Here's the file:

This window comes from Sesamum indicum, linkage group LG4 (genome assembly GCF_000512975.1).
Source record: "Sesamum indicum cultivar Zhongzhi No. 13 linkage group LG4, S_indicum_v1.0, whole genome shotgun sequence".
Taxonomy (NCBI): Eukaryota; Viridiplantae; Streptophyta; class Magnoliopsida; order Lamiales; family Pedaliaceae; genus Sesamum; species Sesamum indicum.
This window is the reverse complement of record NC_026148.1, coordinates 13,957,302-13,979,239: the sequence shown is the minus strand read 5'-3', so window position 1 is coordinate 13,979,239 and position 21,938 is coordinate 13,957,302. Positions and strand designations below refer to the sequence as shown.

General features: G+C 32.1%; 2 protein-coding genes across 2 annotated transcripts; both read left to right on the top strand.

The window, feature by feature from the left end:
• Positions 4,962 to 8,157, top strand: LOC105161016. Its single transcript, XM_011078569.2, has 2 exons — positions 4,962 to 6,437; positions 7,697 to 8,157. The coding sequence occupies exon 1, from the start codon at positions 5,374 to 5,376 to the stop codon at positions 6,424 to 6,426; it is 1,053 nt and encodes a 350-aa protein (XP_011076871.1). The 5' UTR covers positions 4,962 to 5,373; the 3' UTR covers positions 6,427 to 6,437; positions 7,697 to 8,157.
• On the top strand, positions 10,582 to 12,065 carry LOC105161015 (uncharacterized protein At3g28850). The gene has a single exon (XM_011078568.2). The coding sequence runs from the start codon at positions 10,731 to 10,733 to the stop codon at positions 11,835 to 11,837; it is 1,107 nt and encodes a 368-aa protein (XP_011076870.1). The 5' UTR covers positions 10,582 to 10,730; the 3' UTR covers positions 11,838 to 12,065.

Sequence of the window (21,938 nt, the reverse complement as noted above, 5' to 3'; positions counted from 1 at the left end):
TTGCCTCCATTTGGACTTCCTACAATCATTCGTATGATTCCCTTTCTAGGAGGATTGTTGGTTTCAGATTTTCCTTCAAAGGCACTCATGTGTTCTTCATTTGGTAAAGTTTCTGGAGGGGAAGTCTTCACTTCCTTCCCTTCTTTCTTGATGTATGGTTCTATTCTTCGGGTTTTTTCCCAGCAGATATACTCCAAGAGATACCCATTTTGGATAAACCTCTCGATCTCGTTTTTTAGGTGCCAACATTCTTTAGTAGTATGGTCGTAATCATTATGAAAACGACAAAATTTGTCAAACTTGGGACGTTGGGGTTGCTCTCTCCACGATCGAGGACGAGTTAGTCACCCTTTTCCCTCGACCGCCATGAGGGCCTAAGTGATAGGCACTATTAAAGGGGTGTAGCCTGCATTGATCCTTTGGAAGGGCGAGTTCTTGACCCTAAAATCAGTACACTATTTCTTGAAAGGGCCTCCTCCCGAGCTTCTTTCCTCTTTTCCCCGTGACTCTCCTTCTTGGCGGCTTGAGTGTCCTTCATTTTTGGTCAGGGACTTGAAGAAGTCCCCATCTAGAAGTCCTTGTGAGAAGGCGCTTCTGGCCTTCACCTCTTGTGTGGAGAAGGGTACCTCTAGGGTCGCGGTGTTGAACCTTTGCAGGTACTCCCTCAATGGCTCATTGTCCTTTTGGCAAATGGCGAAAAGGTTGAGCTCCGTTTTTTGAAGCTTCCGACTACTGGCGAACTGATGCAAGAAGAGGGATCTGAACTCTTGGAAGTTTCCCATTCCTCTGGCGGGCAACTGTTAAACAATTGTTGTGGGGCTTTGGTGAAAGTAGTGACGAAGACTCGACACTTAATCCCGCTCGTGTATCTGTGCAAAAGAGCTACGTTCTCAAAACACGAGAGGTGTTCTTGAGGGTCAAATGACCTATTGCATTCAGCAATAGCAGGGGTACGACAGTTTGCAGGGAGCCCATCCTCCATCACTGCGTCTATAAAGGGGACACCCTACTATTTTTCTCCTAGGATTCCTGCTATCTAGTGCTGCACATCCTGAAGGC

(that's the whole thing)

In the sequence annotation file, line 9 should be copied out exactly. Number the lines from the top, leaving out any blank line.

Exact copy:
Sequence of the window (21,938 nt, the reverse complement as noted above, 5' to 3'; positions counted from 1 at the left end):